Since the publication of Americana in 1971, Don DeLillo’s work has commented upon American culture and shaped American literature. No subject seems to off-limits as his short stories, plays, essays, and novels (over fifteen and counting) take on topics ranging from art, history, politics, philosophy, and terrorism to the media, sports, and celebrity culture. His insight has led New York Times reviewer Michiko Kakutani to declare: “No writer has been as prescient and eerily prophetic about 21st-century America as Don DeLillo. His novels […] not only limned the surreal weirdness of the waning years of the 20th century, but somehow also managed to anticipate the shock and horror of 9/11 and its darkly unspooling aftermath.”
Orbit: Writing Around Pynchon, an open access, peer reviewed e-journal of scholarly work pertaining to the writings of Thomas Pynchon, related authors and adjacent fields, will publish a special issue dedicated to Don DeLillo in 2016 to mark the 45th anniversary of DeLillo’s debut novel and his decades of influence.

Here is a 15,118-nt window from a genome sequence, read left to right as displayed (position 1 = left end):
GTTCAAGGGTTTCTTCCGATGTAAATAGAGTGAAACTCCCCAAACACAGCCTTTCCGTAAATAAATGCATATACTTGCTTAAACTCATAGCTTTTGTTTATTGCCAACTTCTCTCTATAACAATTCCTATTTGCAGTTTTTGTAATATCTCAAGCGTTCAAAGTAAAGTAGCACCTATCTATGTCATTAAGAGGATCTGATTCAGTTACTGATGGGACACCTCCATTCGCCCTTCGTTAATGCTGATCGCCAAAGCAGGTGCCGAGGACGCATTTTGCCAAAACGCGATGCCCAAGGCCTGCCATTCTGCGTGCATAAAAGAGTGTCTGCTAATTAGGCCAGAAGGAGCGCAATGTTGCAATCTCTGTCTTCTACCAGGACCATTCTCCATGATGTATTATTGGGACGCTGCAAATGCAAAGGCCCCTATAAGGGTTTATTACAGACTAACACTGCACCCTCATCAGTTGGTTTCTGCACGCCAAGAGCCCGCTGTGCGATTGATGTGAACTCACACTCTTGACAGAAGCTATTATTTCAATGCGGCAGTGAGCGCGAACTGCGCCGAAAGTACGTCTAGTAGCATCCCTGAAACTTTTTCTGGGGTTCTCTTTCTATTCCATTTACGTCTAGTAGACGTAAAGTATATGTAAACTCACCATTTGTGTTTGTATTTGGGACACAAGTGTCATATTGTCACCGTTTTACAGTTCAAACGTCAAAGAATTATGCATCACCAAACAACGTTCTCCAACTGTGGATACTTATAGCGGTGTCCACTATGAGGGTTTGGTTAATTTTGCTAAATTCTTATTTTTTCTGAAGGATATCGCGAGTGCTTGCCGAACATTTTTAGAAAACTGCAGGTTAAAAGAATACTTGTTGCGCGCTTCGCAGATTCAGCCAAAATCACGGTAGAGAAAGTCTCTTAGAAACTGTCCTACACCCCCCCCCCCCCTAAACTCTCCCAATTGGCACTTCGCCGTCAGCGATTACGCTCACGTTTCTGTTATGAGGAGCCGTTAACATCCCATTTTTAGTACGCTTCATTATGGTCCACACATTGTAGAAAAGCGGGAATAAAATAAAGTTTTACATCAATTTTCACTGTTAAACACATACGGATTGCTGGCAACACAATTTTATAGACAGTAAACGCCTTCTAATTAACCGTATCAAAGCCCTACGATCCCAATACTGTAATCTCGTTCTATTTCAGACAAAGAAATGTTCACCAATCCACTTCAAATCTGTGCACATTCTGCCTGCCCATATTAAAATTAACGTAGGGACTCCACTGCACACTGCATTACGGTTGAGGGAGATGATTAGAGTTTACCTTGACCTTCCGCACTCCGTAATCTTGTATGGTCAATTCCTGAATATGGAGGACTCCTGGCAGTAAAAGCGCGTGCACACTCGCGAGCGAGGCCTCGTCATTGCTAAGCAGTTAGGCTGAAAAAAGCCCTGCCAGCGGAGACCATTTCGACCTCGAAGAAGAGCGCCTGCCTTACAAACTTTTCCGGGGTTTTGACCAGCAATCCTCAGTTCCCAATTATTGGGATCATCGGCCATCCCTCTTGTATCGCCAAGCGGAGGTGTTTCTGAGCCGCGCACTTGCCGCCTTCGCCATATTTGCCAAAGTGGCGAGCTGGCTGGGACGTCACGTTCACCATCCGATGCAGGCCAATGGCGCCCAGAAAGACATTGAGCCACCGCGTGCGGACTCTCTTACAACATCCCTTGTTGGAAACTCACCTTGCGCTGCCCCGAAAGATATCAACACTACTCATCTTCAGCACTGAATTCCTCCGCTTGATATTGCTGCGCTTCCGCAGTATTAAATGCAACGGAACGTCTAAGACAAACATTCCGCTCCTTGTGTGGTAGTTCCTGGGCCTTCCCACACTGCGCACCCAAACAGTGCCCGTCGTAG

While the timing of the special issue coincides with the anniversary of Americana, essays are by no means limited to that text. The editor for this issue, Dr. Crystal Alberts, welcomes articles that consider any number of topics related to DeLillo’s body of work, which might include, but are in no way limited to:
- DeLillo and canonicity
- DeLillo’s relationship to his contemporaries (Pynchon, Gaddis, Updike, McCarthy, Roth, Coover, Barth, Gass, Mailer, etc.)
- DeLillo’s influence (Wallace, Auster, Franzen, etc.)
- Archival research and DeLillo’s source material
- The political implications of DeLillo’s work
- The shape and phases of DeLillo’s career
- Gender and sexuality in DeLillo
- DeLillo’s plays and their staging
- DeLillo and film (Game 6 or otherwise)
- DeLillo, art, and artists
- DeLillo and the media
- DeLillo and history
- DeLillo and sports
- DeLillo and pop culture
Article abstracts (300-500 words) and a brief CV can be submitted to the “DeLillo Special Issue” online and should be uploaded by June 30, 2014. Submissions with detailed outlines or in draft form will be given stronger consideration.
Completed essays of 5000-8000 words must be submitted by January 30, 2015 in accordance with the submission guidelines of Orbit. Brief queries to Crystal Alberts are welcome should there be questions about appropriate submission topics. Please note that invitation to submit a full essay does not guarantee inclusion in the issue.
Orbit: Writing Around Pynchon is run by academics and supports its open access nature through university grants; there are no author fees.